Take the 2-minute tour ×
Stack Overflow is a question and answer site for professional and enthusiast programmers. It's 100% free, no registration required.

Is it possible to split a file? For example you have huge wordlist, I want to split it so that it becomes more than one file. How is this possible?

share|improve this question
    
This is certainly possible. If you want useful answers, you may want to provide some useful details. –  EBGreen Feb 13 '09 at 16:08
    
do you want to do it with python? how is this file structured? is it a text file? –  Paolo Tedesco Feb 13 '09 at 16:10
    
add comment

7 Answers 7

This one splits a file up by newlines and writes it back out. You can change the delimiter easily. This can also handle uneven amounts as well, if you don't have a multiple of splitLen lines (20 in this example) in your input file.

splitLen = 20         # 20 lines per file
outputBase = 'output' # output.1.txt, output.2.txt, etc.

# This is shorthand and not friendly with memory
# on very large files (Sean Cavanagh), but it works.
input = open('input.txt', 'r').read().split('\n')

at = 1
for lines in range(0, len(input), splitLen):
    # First, get the list slice
    outputData = input[lines:lines+splitLen]

    # Now open the output file, join the new slice with newlines
    # and write it out. Then close the file.
    output = open(outputBase + str(at) + '.txt', 'w')
    output.write('\n'.join(outputData))
    output.close()

    # Increment the counter
    at += 1
share|improve this answer
    
Might mention that for REALLY BIG FILES, open().read() chews a lot of memory and time. But mostly it's okay. –  Sean Cavanagh Feb 13 '09 at 16:21
    
Oh, I know. I just wanted to throw together a working script quickly, and I normally work with small files. I end up with shorthand like that. –  sli Feb 15 '09 at 21:06
add comment

A better loop for sli's example, not hogging memory :

splitLen = 20         # 20 lines per file
outputBase = 'output' # output.1.txt, output.2.txt, etc.

input = open('input.txt', 'r')

count = 0
at = 0
dest = None
for line in input:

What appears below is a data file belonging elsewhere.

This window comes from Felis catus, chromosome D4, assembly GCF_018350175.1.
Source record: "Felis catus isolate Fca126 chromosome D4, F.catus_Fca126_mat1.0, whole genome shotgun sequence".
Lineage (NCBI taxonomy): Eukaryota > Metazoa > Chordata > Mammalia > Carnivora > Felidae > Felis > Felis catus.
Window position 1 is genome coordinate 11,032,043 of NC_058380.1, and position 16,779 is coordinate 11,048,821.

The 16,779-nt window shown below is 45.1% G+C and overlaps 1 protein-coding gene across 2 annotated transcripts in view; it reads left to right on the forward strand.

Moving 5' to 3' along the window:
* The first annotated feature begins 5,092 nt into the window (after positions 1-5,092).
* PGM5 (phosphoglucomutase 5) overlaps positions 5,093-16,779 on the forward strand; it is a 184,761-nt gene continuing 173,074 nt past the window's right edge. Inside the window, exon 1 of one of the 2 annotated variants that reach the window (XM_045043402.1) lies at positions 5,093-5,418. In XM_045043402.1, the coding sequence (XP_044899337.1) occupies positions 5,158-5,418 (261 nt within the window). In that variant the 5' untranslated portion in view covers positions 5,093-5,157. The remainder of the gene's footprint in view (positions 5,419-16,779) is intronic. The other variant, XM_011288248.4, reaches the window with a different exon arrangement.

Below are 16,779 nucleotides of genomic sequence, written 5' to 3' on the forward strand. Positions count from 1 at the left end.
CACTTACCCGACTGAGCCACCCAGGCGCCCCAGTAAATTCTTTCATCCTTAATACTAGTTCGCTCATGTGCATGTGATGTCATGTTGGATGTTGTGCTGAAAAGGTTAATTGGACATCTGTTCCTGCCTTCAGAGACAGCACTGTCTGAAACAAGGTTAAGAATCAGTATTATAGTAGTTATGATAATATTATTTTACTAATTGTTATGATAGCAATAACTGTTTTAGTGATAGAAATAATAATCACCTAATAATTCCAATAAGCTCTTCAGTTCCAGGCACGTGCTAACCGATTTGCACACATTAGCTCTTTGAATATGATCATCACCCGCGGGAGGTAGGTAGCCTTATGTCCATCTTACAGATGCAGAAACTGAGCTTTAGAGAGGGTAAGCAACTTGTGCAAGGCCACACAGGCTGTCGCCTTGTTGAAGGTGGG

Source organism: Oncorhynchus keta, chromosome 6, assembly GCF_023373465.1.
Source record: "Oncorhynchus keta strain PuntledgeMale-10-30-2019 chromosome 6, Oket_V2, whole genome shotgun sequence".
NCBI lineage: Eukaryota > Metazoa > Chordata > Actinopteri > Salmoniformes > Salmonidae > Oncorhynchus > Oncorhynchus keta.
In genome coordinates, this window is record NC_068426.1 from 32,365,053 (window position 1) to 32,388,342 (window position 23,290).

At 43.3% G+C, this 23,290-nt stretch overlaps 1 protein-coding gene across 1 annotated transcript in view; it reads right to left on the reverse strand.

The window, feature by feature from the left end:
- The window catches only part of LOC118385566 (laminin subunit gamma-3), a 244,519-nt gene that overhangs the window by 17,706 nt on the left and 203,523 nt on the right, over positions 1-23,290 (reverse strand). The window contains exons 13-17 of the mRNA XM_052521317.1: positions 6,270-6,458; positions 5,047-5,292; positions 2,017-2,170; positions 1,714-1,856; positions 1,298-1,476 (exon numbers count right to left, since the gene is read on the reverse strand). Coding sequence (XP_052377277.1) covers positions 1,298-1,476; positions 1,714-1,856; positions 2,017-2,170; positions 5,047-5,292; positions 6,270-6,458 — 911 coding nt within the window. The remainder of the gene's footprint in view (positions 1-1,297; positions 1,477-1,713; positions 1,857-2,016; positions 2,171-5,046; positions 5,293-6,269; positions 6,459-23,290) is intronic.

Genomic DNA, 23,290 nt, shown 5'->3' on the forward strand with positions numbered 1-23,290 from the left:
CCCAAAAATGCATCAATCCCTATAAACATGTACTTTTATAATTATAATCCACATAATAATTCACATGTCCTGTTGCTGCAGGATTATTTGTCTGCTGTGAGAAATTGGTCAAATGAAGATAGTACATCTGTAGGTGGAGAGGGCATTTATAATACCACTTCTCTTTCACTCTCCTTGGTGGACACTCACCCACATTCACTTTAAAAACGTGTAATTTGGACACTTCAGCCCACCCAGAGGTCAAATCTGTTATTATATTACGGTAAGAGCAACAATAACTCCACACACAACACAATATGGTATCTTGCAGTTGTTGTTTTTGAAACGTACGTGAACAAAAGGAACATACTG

if count % splitLen == 0:
        if dest: dest.close()
        dest = open(outputBase + str(at) + '.txt', 'w')
        at += 1
    dest.write(line)
    count += 1
share|improve this answer
add comment

Solution to split binary files into chapters .000, .001, etc.:

FILE = 'scons-conversion.7z'

MAX  = 500*1024*1024 # 500Mb  - max chapter size
BUF  = 50*1024*1024  # 50GB   - memory buffer size

chapters = 0
uglybuf  = ''
with open(FILE, 'rb') as src:
  while True:
    tgt = open(FILE+'.%03d' % chapters, 'wb')
    written = 0
    while written < MAX:
      tgt.write(uglybuf)
      tgt.write(src.read(min(BUF, MAX-written)))
      written += min(BUF, MAX-written)
      uglybuf = src.read(1)
      if len(uglybuf) == 0:
        break
    tgt.close()
    if len(uglybuf) == 0:
      break
    chapters += 1
share|improve this answer
add comment

Sure it's possible:

open input file
open output file 1
count = 0
for each line in file:
    write to output file
    count = count + 1
    if count > maxlines:
         close output file
         open next output file
         count = 0
share|improve this answer
    
Don't forget to reset your count after opening the new file... –  Sean Cavanagh Feb 13 '09 at 16:20
    
right, or test count mod maxlines. –  Charlie Martin Feb 13 '09 at 19:05
add comment
def split_file(file, prefix, max_size, buffer=1024):
"""
file: the input file
prefix: prefix of the output files that will be created
max_size: maximum size of each created file in bytes
buffer: buffer size in bytes

Returns the number of parts created.
"""
with open(file, 'r+b') as src:
    suffix = 0
    while True:
        with open(prefix + '.%s' % suffix, 'w+b') as tgt:
            written = 0
            while written <= max_size:
                data = src.read(buffer)
                if data:
                    tgt.write(data)
                    written += buffer
                else:
                    return suffix
            suffix += 1


def cat_files(infiles, outfile, buffer=1024):
"""
infiles: a list of files
outfile: the file that will be created
buffer: buffer size in bytes
"""
with open(outfile, 'w+b') as tgt:
    for infile in sorted(infiles):
        with open(infile, 'r+b') as src:
            while True:
                data = src.read(buffer)
                if data:
                    tgt.write(data)
                else:
                    break
share|improve this answer
add comment

Sure, just read in the file and write out some of the words to each different output file. It's possible to do this in any programming language.

share|improve this answer
add comment

Easily. I'd suggest iterating over the file and writing to a new file as necessary, then deleting the original. This answer is fairly intuitive to me, though, so I'm not sure if it's insufficient, or if perhaps it needs more clarification.

share|improve this answer
add comment

Your Answer

 
discard

By posting your answer, you agree to the privacy policy and terms of service.

Not the answer you're looking for? Browse other questions tagged or ask your own question.